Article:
The problems with Stumbling Stones: competition for control of the narrative of a Holocaust Memorial

Presentend by Ruth Mandel
an image of several Stoplersteine, small brass plates put into the ground outside of the homes of Holocaust victims, surrouned by 4 red candles and flowers.
Event Date & Time
| -
Event Location
135 Nicholson Hall

216 Pillsbury Dr SE
Minneapolis, MN 55455

This talk explores German artist Gunter Demnig’s counter-memorial project, Stolpersteine
(stumbling stones). For the past quarter century, Demnig has installed small brass plaques
into the sidewalk in front of homes from which Nazi victims were deported. Extending to 30
countries, to date over 100,000 plaques have been embossed with names and fates of
individuals memorialised. This paper addresses how the Stolperstein project, Europe’s largest
decentralised memorial to victims of the Holocaust, inadvertently both highlights and
provokes challenges to local and national memory narratives. The talk describes how these
small memorial plaques might unintentionally reinforce problematic narratives of national
victimhood in places that collaborated with Nazi Germany.

Based on several years of multi-sited and comparative ethnographic research throughout
Europe, this paper has a focus on Norway. Norway is the only country where the Stolperstein
(snublesten) project has been ‘completed’: as of 2022, a memorial stone has been installed
for each and every murdered Jewish Norwegian. The wide range of invented rituals at the
individual installations reflects the highly local understandings of the past, along with thorny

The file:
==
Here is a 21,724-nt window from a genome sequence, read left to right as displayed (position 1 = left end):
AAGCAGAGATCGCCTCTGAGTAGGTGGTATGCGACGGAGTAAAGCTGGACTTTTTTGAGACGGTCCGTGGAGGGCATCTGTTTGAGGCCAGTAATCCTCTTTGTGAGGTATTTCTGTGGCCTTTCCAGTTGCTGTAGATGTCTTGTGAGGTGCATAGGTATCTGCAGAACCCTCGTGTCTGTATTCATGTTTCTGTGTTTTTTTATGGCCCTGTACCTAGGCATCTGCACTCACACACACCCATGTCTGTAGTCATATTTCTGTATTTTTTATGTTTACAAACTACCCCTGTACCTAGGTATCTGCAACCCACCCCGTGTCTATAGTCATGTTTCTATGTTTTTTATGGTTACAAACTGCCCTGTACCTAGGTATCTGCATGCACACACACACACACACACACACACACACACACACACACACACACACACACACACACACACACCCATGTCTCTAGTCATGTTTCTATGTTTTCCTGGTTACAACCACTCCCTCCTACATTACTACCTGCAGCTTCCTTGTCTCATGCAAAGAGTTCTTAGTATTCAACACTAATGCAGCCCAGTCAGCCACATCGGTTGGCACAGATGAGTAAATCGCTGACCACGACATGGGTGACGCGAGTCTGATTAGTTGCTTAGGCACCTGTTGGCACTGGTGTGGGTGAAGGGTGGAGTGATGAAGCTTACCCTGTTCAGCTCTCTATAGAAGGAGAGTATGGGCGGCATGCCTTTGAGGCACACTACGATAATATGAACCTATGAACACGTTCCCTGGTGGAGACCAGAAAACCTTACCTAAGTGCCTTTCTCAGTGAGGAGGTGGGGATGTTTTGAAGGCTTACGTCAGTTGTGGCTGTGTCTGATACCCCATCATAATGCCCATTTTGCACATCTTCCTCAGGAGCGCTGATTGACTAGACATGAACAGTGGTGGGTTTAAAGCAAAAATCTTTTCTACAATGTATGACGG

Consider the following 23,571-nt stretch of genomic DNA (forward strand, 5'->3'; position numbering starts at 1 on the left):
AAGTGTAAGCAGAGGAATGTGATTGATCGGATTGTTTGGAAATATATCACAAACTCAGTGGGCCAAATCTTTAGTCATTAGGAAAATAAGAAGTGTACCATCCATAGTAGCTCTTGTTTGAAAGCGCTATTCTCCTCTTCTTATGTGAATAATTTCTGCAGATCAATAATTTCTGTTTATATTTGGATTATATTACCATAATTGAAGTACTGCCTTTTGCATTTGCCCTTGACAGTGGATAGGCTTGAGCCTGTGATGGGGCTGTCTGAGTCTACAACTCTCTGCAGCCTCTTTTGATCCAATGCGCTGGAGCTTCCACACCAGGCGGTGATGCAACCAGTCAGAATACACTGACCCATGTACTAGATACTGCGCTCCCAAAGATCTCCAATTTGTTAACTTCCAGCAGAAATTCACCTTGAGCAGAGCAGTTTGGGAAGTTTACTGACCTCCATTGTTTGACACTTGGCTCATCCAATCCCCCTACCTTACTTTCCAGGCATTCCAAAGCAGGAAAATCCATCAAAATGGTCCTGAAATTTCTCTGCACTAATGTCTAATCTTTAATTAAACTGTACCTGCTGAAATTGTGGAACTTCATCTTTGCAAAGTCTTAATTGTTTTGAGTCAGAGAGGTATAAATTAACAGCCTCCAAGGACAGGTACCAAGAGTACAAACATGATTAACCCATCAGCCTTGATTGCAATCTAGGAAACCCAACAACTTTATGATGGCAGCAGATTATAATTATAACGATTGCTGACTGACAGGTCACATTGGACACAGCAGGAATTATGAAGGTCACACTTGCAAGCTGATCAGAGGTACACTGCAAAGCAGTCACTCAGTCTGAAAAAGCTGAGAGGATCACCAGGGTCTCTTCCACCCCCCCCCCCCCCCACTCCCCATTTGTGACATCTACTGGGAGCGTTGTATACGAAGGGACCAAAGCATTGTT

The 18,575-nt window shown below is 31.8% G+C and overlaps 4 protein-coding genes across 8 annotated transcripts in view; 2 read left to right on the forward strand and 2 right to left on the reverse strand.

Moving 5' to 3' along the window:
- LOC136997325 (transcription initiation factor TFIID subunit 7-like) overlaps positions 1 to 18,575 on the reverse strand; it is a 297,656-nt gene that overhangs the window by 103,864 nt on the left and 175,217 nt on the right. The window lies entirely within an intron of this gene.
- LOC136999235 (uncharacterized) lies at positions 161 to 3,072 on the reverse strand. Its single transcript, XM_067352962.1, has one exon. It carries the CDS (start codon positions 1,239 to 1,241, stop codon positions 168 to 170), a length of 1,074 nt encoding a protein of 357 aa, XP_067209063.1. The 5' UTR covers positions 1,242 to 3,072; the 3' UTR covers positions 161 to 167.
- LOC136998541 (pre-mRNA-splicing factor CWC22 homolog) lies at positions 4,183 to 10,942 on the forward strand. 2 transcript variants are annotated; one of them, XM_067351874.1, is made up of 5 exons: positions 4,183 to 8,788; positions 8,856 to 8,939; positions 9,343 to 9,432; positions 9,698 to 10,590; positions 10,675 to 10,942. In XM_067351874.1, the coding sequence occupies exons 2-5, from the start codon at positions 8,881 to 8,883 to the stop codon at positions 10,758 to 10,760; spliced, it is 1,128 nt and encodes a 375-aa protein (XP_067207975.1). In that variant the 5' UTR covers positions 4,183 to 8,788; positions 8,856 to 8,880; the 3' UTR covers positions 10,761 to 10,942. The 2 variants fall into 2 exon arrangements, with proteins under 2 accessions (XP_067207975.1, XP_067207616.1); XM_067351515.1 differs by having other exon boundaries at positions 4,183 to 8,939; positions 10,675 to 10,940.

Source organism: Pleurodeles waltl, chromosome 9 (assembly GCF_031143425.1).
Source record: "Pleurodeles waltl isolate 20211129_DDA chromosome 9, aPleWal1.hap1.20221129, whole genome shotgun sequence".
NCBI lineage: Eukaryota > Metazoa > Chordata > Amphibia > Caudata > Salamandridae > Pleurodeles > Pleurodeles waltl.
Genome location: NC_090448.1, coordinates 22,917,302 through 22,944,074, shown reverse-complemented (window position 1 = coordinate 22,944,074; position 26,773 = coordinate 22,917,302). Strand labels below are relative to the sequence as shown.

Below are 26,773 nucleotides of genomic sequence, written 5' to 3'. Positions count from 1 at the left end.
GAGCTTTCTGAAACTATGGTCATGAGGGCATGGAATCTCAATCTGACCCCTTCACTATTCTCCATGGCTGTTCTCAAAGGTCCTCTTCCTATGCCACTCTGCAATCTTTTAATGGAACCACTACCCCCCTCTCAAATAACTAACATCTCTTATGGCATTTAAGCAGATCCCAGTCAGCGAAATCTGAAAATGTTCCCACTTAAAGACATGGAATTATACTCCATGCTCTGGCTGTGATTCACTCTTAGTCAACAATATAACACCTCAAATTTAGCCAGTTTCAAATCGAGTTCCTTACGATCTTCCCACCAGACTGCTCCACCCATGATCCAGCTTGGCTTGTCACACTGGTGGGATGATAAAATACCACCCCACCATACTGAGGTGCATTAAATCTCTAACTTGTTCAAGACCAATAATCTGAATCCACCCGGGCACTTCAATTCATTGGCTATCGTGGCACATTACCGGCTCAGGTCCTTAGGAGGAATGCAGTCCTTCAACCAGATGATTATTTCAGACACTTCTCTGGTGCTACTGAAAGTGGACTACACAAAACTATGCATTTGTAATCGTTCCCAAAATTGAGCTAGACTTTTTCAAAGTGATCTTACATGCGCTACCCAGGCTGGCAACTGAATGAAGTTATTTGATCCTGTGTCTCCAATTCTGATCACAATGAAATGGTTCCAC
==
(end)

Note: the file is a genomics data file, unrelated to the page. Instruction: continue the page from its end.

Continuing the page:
issues such as denial, complicity, resistance and reparations. The paper discusses the
material, visual and narrative representations of the afterlives of the victims and their
memorialization, addressing how the memory of their lives has been muted, forgotten, and
reinserted into the landscape.

Ruth Mandel is Professor of Anthropology at University College London. Her academic roots
stem from the Twin Cities: she spent her undergraduate years at Macalester College, after
which she studied at the University of Chicago for her PhD. She has carried out extensive
research on international migration between Turkey, Greece and Germany, and her book
resulting from this work, Cosmopolitan Anxieties: Turkish challenges to citizenship and
belonging in Germany (Duke Univ. Press) won the Douglas Prize for the Best Book in
European Anthropology. She currently is a Sosland Foundation Fellow at the US Holocaust
Memorial Museum in Washington, D.C. Last year she was a Visiting Professor at Harvard, in
the Anthropology Department and the Center for Jewish Studies.

Cosponsored by: Center for German & European Studies, Center for Holocaust & Genocide
Studies, Department of German, Nordic, Slavic & Dutch

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